Three cuts of venison sat on my friend’s plate at The Clove Club in east London. One, a perfectly cooked rare loin. Two, a cube of pressed haunch. And three, a faggot of offal, skewered on a pine twig cleaned of its lower needles, and looking much like the shaft and fletching of an arrow.
Eureka, I thought – pine trees are semi-edible! Then again, pine is a key ingredient of New Nordic Cuisine, and adorns the menus of many of the world’s best restaurants. Which is just as well, considering we discard between six and eight million pine trees every Christmas.
If you want to try cooking with pine, use branches from organic or wild trees only, to ensure they’ve not been sprayed with pesticides or herbicides. Try steeping some in hot water to make tea, decorating your gin and tonic with a sprig, or sprucing up roast carrots by adding a small branch to the tin. Pine sprigs can also be used in marinades for meat, fish and vegetables.
Christmas tree carrots
In 2018, I did a short internship at Noma 2.0 in Copenhagen, Denmark. Besides tweezering forage on to plates with the 100 other interns for eight hours a day, each evening I’d help make their amuse-bouche, an edible butterfly made of fruit leather and studded with pine shoots. It was beautiful if rather elaborate, but the aromatic, fresh and invigorating pine oil and shoots really made the dish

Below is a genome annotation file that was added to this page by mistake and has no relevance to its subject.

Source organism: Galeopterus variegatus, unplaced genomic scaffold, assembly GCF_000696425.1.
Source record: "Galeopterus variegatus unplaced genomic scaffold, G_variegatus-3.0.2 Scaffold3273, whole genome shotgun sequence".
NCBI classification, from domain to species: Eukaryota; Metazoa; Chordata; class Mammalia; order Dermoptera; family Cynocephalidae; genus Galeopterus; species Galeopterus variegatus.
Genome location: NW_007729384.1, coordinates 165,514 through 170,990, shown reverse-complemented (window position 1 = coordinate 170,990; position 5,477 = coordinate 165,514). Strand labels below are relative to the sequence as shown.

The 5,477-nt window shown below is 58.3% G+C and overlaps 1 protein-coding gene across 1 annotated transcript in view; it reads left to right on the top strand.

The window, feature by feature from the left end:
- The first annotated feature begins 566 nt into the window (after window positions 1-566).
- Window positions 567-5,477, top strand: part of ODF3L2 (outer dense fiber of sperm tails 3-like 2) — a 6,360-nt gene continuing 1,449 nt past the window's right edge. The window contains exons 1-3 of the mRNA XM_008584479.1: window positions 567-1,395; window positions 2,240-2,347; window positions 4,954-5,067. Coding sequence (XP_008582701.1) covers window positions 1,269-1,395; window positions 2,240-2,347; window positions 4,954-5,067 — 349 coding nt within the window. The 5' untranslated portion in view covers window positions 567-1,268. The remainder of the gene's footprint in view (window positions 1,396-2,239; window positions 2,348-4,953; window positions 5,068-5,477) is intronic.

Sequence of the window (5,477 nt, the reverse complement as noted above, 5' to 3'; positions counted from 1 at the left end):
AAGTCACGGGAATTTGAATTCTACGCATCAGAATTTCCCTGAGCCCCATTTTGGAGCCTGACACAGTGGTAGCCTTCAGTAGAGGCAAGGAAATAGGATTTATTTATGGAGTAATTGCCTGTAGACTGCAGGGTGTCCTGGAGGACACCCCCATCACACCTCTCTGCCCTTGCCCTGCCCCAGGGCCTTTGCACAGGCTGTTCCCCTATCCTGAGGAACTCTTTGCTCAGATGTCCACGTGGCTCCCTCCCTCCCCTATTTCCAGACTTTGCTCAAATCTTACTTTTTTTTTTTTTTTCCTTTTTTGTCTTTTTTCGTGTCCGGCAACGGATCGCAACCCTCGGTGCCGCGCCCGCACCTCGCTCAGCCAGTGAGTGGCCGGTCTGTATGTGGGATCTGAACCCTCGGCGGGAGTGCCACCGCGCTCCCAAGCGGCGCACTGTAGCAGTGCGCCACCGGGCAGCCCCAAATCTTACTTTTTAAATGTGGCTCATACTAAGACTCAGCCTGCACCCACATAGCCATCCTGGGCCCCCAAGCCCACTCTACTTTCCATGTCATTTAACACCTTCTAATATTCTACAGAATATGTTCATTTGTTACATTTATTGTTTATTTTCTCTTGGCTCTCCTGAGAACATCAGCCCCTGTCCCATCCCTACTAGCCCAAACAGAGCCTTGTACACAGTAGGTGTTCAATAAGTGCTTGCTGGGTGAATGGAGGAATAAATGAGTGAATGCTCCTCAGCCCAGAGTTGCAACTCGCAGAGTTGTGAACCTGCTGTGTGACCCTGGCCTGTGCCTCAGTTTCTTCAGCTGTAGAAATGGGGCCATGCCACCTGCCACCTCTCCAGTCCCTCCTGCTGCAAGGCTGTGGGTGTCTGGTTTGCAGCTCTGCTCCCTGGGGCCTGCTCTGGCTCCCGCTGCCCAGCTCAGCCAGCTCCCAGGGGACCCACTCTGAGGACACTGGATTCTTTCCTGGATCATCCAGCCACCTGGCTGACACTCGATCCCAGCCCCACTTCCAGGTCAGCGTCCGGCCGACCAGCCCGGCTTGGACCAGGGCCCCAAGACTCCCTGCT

Simply adding a few pine sprigs to a tray of roast meat or vegetables will impart an intriguing and appealing flavour, and at this time of year especially lend it a seasonal appearance. If you have time, make the pine oil a week in advance, to give it time to infuse well.
10g pine sprigs, plus a couple of extra sprigs to add to the roasting tray
100ml flavourless oil (eg, rapeseed or sunflower)
80g carrots per person, topped
Sea salt and black pepper
Freshly grated nutmeg, to finish (optional)
Pick and wash the pine sprigs, then bruise with a pestle and transfer to a jar. Cover with the oil, seal and shake. Some flavour will leach into the oil within a few hours, but, for best results, leave for a week, shaking the jar at least once a day. After a week, strain and store in the fridge.
Depending on their size, roast your carrots whole or cut them in half or quarters lengthways. Put in a roasting tin, drizzle with a little pine oil, then season with sea salt and toss to coat evenly. Add a couple of pine sprigs to the tray, then roast in a 200C (180C fan)/390F/gas 6 oven for 40 minutes, or until soft and slightly caramelised. Season with black pepper and an optional grating of nutmeg.